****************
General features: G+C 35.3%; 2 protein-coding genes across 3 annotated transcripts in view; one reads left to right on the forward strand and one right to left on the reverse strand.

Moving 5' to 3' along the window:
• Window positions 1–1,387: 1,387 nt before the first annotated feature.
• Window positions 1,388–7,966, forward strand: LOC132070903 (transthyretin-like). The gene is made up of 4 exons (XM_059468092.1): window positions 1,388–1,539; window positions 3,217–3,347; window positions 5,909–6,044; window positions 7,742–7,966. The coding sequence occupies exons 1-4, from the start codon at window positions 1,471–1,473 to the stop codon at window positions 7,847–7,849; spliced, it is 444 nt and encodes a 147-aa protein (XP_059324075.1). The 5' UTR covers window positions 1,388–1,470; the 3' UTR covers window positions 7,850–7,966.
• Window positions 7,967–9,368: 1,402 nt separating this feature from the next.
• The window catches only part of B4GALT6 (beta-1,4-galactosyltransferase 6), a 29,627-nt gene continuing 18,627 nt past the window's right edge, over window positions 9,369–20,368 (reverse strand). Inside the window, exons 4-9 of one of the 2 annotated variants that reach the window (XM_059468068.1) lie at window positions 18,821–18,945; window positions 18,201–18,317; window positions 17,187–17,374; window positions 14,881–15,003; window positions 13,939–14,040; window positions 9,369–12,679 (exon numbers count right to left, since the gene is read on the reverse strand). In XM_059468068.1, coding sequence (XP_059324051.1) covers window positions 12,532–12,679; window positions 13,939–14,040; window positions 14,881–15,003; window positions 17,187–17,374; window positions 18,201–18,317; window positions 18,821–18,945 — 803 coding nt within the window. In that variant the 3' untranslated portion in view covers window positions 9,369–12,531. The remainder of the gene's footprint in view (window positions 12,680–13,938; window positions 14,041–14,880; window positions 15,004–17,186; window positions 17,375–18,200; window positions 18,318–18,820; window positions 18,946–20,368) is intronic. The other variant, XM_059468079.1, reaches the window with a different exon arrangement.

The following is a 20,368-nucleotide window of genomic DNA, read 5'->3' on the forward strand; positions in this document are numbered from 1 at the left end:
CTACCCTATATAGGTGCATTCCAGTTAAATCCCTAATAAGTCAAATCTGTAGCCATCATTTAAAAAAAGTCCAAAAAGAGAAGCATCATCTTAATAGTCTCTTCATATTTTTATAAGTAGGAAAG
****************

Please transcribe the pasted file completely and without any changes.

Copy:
General features: G+C 35.3%; 2 protein-coding genes across 3 annotated transcripts in view; one reads left to right on the forward strand and one right to left on the reverse strand.

Moving 5' to 3' along the window:
• Window positions 1–1,387: 1,387 nt before the first annotated feature.
• Window positions 1,388–7,966, forward strand: LOC132070903 (transthyretin-like). The gene is made up of 4 exons (XM_059468092.1): window positions 1,388–1,539; window positions 3,217–3,347; window positions 5,909–6,044; window positions 7,742–7,966. The coding sequence occupies exons 1-4, from the start codon at window positions 1,471–1,473 to the stop codon at window positions 7,847–7,849; spliced, it is 444 nt and encodes a 147-aa protein (XP_059324075.1). The 5' UTR covers window positions 1,388–1,470; the 3' UTR covers window positions 7,850–7,966.
• Window positions 7,967–9,368: 1,402 nt separating this feature from the next.
• The window catches only part of B4GALT6 (beta-1,4-galactosyltransferase 6), a 29,627-nt gene continuing 18,627 nt past the window's right edge, over window positions 9,369–20,368 (reverse strand). Inside the window, exons 4-9 of one of the 2 annotated variants that reach the window (XM_059468068.1) lie at window positions 18,821–18,945; window positions 18,201–18,317; window positions 17,187–17,374; window positions 14,881–15,003; window positions 13,939–14,040; window positions 9,369–12,679 (exon numbers count right to left, since the gene is read on the reverse strand). In XM_059468068.1, coding sequence (XP_059324051.1) covers window positions 12,532–12,679; window positions 13,939–14,040; window positions 14,881–15,003; window positions 17,187–17,374; window positions 18,201–18,317; window positions 18,821–18,945 — 803 coding nt within the window. In that variant the 3' untranslated portion in view covers window positions 9,369–12,531. The remainder of the gene's footprint in view (window positions 12,680–13,938; window positions 14,041–14,880; window positions 15,004–17,186; window positions 17,375–18,200; window positions 18,318–18,820; window positions 18,946–20,368) is intronic. The other variant, XM_059468079.1, reaches the window with a different exon arrangement.

The following is a 20,368-nucleotide window of genomic DNA, read 5'->3' on the forward strand; positions in this document are numbered from 1 at the left end:
CTACCCTATATAGGTGCATTCCAGTTAAATCCCTAATAAGTCAAATCTGTAGCCATCATTTAAAAAAAGTCCAAAAAGAGAAGCATCATCTTAATAGTCTCTTCATATTTTTATAAGTAGGAAAG